My experience of faith and college differed from what is so often the case.  If college does have any effect on a student’s faith, it’s usually that they lose it.  Of course, it can always be retrieved!  But for me, college is where I found my faith.  And this wasn’t a religious college; I was at a state university, MTSU (Middle Tennessee State University).

Recall my comment about divine anger welling up.  Following along with that image, the fresh water from those wells of salvation quenches the fire of fury.  Salvation brings the ultimate trust, and fear is banished.

That’s not the only time the book of Isaiah speaks of pure fresh water welling up: “The Lord will guide you continually, and satisfy your needs in parched places, and make your bones strong; and you shall be like a watered garden, like a spring of water, whose waters never fail” (58:11).

There’s something about how that well water will be drawn.  There’s a certain state of mind, or state of being.  It will be drawn with joy.  Such is the promise of the prophet: with joy.  It won’t be a question of going through the motions, of following a formula, of following instructions on a box.  I mentioned how fear and trust have trouble co-existing.  With joy, that’s even more the case.  The force, the energy, pulsing at the heart of joy is the power of God.  We hear and feel the holy message, “Fear not.”

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Still, there is a fear many people have, and it is singing before others.  Maybe that’s a fear I would be better off having, at least, according to critiques I’ve received over the years.

However, to that point, there is a theological lesson we can learn from Isaiah.  Verse 5 tells us (no, encourages us, exhorts us) “Sing praises to the Lord”!  If we understand that when we’re singing, we are singing to God, we can be assured we aren’t being graded; we aren’t being critiqued, as I have been!  God is tone deaf in the best possible way.  God is the ultimate in being a forgiving audience.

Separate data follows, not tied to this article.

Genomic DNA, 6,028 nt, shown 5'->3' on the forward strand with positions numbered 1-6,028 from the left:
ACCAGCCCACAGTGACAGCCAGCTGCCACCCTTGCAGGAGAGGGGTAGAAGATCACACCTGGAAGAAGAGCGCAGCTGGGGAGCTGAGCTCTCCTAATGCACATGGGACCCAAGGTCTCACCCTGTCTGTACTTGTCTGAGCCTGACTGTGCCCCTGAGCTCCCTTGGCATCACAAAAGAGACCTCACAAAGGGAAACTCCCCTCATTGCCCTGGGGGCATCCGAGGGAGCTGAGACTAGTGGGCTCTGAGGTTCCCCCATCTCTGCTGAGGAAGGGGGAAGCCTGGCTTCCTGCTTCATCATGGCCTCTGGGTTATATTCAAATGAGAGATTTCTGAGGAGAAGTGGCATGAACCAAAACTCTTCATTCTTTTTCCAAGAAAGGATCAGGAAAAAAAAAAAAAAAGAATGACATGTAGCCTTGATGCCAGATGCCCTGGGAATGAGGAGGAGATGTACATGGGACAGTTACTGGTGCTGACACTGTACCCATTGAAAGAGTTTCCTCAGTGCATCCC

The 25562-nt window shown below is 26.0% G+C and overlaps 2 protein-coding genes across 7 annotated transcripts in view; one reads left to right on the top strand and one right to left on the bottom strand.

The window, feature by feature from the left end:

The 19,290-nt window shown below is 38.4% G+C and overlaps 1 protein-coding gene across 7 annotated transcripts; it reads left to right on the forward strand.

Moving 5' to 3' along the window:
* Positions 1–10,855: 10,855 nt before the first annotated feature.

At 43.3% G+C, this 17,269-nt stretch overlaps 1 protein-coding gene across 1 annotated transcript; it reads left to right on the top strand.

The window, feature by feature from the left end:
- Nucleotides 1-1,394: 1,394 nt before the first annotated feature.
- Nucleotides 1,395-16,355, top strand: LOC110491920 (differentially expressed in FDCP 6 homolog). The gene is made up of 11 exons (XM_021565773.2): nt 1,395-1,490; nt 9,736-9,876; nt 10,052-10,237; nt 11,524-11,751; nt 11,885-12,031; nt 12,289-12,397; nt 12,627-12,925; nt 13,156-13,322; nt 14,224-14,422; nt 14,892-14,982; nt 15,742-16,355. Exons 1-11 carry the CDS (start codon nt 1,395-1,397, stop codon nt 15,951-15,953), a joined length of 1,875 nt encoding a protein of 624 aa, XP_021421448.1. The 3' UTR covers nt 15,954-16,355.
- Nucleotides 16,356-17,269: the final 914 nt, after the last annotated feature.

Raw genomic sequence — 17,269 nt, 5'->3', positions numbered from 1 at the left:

More than once, the psalms say, “Make a joyful noise!”

There’s a joke along those lines.  Someone is being recruited to sing a solo, and they respond, “I’ll sing a solo.  I’ll sing so low you can’t hear me!”  (I didn’t say it was a good joke.)

Why is Isaiah 12 a text for Advent?  What does it have to do with the coming of Christ?

We always have to be careful when taking an Old Testament scripture and viewing it through New Testament eyes.  Still, this chapter works well for this time of year.  It speaks of hope and joy that the Holy One is in our midst.

The same is true of our epistle reading from Philippians 4.  “Rejoice in the Lord always; again I will say, Rejoice” (v. 4).  We are reminded that the Third Sunday of Advent is Gaudete Sunday.  Gaudete is Latin for “rejoice”!

There’s something about verse 5 I really like.  “Let your gentleness be known to everyone.  The Lord is near.”  The Lord is near.  If that’s not an Advent theme, I don’t know what is.